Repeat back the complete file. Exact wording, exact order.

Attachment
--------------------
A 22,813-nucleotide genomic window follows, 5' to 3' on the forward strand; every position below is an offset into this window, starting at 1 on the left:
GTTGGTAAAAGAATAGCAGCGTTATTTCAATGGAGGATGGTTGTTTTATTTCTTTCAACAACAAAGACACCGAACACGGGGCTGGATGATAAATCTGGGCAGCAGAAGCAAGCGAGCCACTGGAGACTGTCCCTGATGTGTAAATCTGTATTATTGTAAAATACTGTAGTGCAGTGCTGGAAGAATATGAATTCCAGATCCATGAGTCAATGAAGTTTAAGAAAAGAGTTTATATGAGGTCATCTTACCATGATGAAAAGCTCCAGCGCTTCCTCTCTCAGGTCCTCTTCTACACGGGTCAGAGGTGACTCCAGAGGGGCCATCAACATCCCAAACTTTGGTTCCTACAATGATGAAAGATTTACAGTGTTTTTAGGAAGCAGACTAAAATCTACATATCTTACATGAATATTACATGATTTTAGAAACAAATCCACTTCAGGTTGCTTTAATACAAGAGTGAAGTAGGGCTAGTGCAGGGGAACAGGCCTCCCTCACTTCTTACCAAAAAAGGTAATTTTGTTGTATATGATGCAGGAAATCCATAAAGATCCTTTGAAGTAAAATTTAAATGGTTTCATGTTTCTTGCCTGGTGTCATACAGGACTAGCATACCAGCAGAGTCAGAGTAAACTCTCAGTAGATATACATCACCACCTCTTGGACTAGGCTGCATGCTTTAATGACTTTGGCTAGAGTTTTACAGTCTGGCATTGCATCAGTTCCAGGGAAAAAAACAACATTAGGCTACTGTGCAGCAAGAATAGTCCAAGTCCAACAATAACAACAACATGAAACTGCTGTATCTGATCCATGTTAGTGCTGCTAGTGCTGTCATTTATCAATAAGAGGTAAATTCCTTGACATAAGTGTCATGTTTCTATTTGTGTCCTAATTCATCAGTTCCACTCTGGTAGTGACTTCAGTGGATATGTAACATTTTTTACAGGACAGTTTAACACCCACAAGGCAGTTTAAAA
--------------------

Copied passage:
A 22,813-nucleotide genomic window follows, 5' to 3' on the forward strand; every position below is an offset into this window, starting at 1 on the left:
GTTGGTAAAAGAATAGCAGCGTTATTTCAATGGAGGATGGTTGTTTTATTTCTTTCAACAACAAAGACACCGAACACGGGGCTGGATGATAAATCTGGGCAGCAGAAGCAAGCGAGCCACTGGAGACTGTCCCTGATGTGTAAATCTGTATTATTGTAAAATACTGTAGTGCAGTGCTGGAAGAATATGAATTCCAGATCCATGAGTCAATGAAGTTTAAGAAAAGAGTTTATATGAGGTCATCTTACCATGATGAAAAGCTCCAGCGCTTCCTCTCTCAGGTCCTCTTCTACACGGGTCAGAGGTGACTCCAGAGGGGCCATCAACATCCCAAACTTTGGTTCCTACAATGATGAAAGATTTACAGTGTTTTTAGGAAGCAGACTAAAATCTACATATCTTACATGAATATTACATGATTTTAGAAACAAATCCACTTCAGGTTGCTTTAATACAAGAGTGAAGTAGGGCTAGTGCAGGGGAACAGGCCTCCCTCACTTCTTACCAAAAAAGGTAATTTTGTTGTATATGATGCAGGAAATCCATAAAGATCCTTTGAAGTAAAATTTAAATGGTTTCATGTTTCTTGCCTGGTGTCATACAGGACTAGCATACCAGCAGAGTCAGAGTAAACTCTCAGTAGATATACATCACCACCTCTTGGACTAGGCTGCATGCTTTAATGACTTTGGCTAGAGTTTTACAGTCTGGCATTGCATCAGTTCCAGGGAAAAAAACAACATTAGGCTACTGTGCAGCAAGAATAGTCCAAGTCCAACAATAACAACAACATGAAACTGCTGTATCTGATCCATGTTAGTGCTGCTAGTGCTGTCATTTATCAATAAGAGGTAAATTCCTTGACATAAGTGTCATGTTTCTATTTGTGTCCTAATTCATCAGTTCCACTCTGGTAGTGACTTCAGTGGATATGTAACATTTTTTACAGGACAGTTTAACACCCACAAGGCAGTTTAAAA